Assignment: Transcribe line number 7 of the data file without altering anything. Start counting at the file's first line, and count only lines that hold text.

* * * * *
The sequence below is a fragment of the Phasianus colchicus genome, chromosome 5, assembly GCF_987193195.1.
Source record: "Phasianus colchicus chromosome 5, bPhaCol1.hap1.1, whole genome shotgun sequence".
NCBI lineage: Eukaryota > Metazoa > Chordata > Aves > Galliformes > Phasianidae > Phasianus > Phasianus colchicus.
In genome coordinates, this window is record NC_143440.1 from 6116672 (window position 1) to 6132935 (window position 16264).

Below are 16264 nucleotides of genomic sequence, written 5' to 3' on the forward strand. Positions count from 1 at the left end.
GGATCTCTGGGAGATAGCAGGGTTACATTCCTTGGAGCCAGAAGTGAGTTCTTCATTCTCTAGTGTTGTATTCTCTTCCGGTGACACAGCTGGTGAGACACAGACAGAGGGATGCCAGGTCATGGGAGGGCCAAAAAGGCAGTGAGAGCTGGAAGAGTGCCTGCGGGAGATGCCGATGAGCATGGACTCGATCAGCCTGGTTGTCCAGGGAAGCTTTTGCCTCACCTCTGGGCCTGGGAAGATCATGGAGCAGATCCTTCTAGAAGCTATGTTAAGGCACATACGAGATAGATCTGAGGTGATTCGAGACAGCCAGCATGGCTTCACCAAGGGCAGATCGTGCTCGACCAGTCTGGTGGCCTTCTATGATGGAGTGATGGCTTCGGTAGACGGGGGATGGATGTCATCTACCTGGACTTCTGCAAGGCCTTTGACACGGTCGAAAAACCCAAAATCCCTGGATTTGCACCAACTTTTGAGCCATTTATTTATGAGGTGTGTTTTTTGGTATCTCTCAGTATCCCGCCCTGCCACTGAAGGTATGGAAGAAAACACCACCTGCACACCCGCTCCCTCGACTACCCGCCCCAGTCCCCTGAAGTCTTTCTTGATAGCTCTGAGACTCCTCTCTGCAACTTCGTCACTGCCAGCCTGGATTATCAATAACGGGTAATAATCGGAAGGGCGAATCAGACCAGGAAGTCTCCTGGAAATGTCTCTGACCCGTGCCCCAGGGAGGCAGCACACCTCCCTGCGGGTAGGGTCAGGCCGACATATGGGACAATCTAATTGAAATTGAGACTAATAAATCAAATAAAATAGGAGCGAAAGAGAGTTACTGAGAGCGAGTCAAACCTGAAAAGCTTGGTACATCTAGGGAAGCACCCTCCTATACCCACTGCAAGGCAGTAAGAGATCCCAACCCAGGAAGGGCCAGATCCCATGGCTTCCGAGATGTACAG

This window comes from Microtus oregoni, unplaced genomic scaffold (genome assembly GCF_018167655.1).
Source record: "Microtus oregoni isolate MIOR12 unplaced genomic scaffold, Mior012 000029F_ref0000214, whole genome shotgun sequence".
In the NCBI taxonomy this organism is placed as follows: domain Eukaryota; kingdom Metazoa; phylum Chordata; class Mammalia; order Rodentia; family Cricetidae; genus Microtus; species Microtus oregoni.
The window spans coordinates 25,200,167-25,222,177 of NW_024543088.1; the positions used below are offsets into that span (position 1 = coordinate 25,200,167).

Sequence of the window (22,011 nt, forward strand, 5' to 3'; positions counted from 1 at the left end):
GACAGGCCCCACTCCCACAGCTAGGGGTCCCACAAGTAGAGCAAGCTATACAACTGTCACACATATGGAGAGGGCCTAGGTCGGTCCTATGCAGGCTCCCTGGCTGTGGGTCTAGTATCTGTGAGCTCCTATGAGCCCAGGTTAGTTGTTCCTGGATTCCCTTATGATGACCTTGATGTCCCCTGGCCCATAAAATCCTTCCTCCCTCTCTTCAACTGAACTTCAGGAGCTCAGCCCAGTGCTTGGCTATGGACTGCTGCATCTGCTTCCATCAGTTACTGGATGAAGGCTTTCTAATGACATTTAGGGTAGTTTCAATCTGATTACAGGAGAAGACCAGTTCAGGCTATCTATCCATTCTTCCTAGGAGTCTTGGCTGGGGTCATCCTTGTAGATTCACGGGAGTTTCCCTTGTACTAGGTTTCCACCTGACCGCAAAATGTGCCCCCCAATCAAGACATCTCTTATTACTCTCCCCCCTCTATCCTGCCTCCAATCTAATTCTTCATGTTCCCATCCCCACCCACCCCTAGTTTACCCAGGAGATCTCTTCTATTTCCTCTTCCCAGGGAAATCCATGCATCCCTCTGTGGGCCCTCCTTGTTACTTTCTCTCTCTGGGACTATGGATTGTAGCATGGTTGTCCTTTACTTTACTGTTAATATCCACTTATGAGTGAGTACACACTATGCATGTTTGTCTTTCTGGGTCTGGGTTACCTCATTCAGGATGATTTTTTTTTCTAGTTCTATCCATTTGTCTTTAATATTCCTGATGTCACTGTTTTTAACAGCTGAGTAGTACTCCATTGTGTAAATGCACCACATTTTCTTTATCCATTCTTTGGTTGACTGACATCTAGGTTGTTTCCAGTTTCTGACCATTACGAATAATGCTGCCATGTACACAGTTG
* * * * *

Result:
This window comes from Microtus oregoni, unplaced genomic scaffold (genome assembly GCF_018167655.1).